Business owners have worries that many other people don’t. Instead of working in return for a reliable salary, they’re relying on finding customers and clients, developing market share and building a strong team to deliver results.

There can be a lot of risk associated with being a business owner, and here are a few ways you can protect yourself.

Emergency fund

When people are relying on you to pay their wages, it’s important that you don’t run out of money.

Aim to build up an emergency fund that’s equal to about three to six months of your business’s earnings that you can call upon to get you out of a tight spot, such as an unexpected repair or a drop in business.

If you have business debt, you may be able to structure this so that your emergency savings offset what’s owed but are still available to you if needed.


There a range of insurance products that are designed specifically to offer protection for people in business. Key person insurance is an important one, which acts like income protection to help pay for the cost of replacing an important person if they were out of work for a period of time.

Liability insurance is also important, covering things such as your business negligently causing a loss to someone else or unintentionally breaking the law. Keep in mind that some costs are limited, depending on what law is broken (H&S for example has some limitations).

You might also want business interruption insurance, which takes effect if you aren’t able to open your doors due to something such as equipment damage, vandalism or a natural disaster.

Lastly, you might also want cover for your business’s premises and equipment, depending on how much your business relies on these to make money.

Shareholder agreement

It’s great to have partners in business but, as with any relationship, it’s important to set out clear expectations from the outset.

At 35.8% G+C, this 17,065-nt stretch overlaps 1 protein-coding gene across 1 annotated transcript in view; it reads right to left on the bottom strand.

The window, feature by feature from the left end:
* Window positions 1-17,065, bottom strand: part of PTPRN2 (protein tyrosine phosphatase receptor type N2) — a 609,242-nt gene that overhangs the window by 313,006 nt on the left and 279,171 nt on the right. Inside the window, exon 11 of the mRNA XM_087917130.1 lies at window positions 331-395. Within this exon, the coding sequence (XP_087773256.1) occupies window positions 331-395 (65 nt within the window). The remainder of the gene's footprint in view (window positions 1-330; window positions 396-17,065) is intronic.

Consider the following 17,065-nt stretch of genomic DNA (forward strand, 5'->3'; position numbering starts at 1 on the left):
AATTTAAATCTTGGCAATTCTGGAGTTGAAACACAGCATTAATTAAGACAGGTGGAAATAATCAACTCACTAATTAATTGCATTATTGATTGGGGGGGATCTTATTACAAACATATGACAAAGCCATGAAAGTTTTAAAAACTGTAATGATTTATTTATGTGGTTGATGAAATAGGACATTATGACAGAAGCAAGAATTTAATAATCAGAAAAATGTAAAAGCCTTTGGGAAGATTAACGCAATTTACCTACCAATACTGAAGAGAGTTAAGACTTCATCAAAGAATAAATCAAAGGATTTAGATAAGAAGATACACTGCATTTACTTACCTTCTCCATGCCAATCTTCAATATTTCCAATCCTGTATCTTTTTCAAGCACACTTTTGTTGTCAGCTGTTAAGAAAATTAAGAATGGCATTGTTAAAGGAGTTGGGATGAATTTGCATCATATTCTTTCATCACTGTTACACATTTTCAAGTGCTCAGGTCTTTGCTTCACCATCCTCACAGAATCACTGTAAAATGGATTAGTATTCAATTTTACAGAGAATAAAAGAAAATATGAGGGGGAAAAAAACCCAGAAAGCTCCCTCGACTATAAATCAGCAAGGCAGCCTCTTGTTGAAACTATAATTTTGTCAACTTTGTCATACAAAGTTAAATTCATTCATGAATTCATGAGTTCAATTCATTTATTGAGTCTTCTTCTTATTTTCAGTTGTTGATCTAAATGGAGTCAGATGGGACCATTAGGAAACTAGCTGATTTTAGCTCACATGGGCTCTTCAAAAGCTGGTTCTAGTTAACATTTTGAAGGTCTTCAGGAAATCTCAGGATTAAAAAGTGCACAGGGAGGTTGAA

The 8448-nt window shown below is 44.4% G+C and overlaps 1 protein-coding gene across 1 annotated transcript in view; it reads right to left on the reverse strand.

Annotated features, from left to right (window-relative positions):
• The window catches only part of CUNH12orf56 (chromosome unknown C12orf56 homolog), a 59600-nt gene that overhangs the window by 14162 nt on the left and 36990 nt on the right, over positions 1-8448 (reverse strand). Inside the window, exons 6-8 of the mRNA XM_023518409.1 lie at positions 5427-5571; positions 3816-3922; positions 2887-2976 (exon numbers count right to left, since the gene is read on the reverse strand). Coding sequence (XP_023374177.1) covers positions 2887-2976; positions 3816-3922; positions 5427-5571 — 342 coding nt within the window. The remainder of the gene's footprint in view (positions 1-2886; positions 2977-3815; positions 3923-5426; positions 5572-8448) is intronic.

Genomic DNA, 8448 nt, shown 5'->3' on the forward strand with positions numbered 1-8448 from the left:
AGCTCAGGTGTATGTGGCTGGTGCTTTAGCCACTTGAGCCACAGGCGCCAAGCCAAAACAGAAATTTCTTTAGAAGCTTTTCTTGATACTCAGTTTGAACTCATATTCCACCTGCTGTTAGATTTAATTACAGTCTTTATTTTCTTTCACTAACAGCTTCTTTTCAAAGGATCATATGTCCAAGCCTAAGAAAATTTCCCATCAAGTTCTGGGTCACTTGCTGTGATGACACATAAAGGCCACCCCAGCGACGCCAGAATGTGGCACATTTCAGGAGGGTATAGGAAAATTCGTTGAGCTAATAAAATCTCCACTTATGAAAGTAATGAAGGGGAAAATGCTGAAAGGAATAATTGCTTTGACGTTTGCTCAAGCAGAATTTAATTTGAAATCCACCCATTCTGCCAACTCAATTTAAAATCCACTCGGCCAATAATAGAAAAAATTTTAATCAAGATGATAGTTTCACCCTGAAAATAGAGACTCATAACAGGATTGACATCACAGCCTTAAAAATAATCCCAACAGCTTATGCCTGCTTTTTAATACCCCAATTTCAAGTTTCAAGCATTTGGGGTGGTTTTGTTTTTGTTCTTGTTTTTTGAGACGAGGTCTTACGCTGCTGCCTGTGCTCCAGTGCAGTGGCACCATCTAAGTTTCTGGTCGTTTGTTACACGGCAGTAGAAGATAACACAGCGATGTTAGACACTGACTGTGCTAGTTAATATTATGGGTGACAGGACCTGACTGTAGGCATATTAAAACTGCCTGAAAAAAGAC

A shareholder agreement is a bit like a prenuptial agreement in that it sets out how different scenarios will be handled. It can be called upon when one shareholder wants out, or where there’s a dispute. It usually covers things like how the business will be run, the rights and responsibilities of everyone who owns shares and how borrowing will be arranged.

It might also look at the value of shares and how a director or shareholder could be removed – and whether a non-competition clause is needed. Alongside this, you might want to consider shareholder or partnership protection which provides one shareholder with the money to buy out another should something happen to them.

Have contracts and terms in place

Don’t just rely on a handshake or the good relationship you’ve built up with clients and suppliers. Get agreements in writing and make it clear what you’re expecting, and by when. Don’t go too easy on quotes for work for friends and family – they should be supporters of your business, not a drain on your business finances or your expertise.

We can help

Whether you’re just starting out in business or have been in it for a while but are just now thinking about your vulnerabilities, give us a call. We can talk through the various insurance options available to you and what might be the right fit for your firm.

Disclaimer: Please note that the content provided in this article is intended as an overview and as general information only. While care is taken to ensure accuracy and reliability, the information provided is subject to continuous change and may not reflect current development or address your situation. Before making any decisions based on the information provided in this article, please use your discretion and seek independent guidance.